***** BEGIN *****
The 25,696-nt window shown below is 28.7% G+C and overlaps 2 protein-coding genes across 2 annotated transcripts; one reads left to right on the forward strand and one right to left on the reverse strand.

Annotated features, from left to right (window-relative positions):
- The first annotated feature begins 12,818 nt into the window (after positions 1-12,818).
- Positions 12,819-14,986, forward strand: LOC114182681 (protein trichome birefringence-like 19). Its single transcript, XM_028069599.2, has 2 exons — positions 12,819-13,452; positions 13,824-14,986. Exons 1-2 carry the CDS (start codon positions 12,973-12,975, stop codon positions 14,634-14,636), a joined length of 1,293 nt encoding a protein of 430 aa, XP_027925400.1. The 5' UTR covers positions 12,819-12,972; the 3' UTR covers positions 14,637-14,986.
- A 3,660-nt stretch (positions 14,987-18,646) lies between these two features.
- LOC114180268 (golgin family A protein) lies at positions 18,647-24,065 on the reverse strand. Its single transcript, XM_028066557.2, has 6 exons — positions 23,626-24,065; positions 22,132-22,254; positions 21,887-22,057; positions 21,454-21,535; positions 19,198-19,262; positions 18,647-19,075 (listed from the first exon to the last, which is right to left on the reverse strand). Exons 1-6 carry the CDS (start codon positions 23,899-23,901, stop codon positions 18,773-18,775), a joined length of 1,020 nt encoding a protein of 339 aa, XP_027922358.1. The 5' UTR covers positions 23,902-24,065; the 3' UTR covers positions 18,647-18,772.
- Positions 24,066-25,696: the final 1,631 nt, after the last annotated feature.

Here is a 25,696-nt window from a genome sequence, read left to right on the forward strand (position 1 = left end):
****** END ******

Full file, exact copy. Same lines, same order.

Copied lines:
The 25,696-nt window shown below is 28.7% G+C and overlaps 2 protein-coding genes across 2 annotated transcripts; one reads left to right on the forward strand and one right to left on the reverse strand.

Annotated features, from left to right (window-relative positions):
- The first annotated feature begins 12,818 nt into the window (after positions 1-12,818).
- Positions 12,819-14,986, forward strand: LOC114182681 (protein trichome birefringence-like 19). Its single transcript, XM_028069599.2, has 2 exons — positions 12,819-13,452; positions 13,824-14,986. Exons 1-2 carry the CDS (start codon positions 12,973-12,975, stop codon positions 14,634-14,636), a joined length of 1,293 nt encoding a protein of 430 aa, XP_027925400.1. The 5' UTR covers positions 12,819-12,972; the 3' UTR covers positions 14,637-14,986.
- A 3,660-nt stretch (positions 14,987-18,646) lies between these two features.
- LOC114180268 (golgin family A protein) lies at positions 18,647-24,065 on the reverse strand. Its single transcript, XM_028066557.2, has 6 exons — positions 23,626-24,065; positions 22,132-22,254; positions 21,887-22,057; positions 21,454-21,535; positions 19,198-19,262; positions 18,647-19,075 (listed from the first exon to the last, which is right to left on the reverse strand). Exons 1-6 carry the CDS (start codon positions 23,899-23,901, stop codon positions 18,773-18,775), a joined length of 1,020 nt encoding a protein of 339 aa, XP_027922358.1. The 5' UTR covers positions 23,902-24,065; the 3' UTR covers positions 18,647-18,772.
- Positions 24,066-25,696: the final 1,631 nt, after the last annotated feature.

Here is a 25,696-nt window from a genome sequence, read left to right on the forward strand (position 1 = left end):